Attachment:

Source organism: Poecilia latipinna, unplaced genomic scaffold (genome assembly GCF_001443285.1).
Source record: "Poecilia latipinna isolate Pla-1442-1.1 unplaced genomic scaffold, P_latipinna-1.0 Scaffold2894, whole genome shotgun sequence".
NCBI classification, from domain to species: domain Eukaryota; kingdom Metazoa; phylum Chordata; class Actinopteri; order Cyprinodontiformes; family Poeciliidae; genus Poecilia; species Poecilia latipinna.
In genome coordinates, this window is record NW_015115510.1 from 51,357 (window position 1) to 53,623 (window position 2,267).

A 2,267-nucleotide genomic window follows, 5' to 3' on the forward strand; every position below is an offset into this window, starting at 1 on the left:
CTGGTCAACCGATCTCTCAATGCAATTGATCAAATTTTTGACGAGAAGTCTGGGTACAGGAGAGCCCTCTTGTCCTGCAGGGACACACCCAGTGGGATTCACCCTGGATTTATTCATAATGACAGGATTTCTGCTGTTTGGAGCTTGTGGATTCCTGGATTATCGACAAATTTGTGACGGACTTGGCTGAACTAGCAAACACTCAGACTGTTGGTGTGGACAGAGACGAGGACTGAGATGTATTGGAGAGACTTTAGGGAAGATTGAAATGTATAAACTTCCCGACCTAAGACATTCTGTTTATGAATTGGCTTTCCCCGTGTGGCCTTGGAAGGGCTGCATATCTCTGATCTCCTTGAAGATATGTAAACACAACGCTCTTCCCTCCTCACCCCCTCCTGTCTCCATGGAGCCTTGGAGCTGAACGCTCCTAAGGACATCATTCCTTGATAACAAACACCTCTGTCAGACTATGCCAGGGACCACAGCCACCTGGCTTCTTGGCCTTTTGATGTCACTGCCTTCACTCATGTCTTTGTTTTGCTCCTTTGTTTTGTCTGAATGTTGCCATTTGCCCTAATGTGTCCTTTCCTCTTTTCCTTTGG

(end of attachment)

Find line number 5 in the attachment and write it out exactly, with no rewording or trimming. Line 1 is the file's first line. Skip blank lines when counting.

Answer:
A 2,267-nucleotide genomic window follows, 5' to 3' on the forward strand; every position below is an offset into this window, starting at 1 on the left: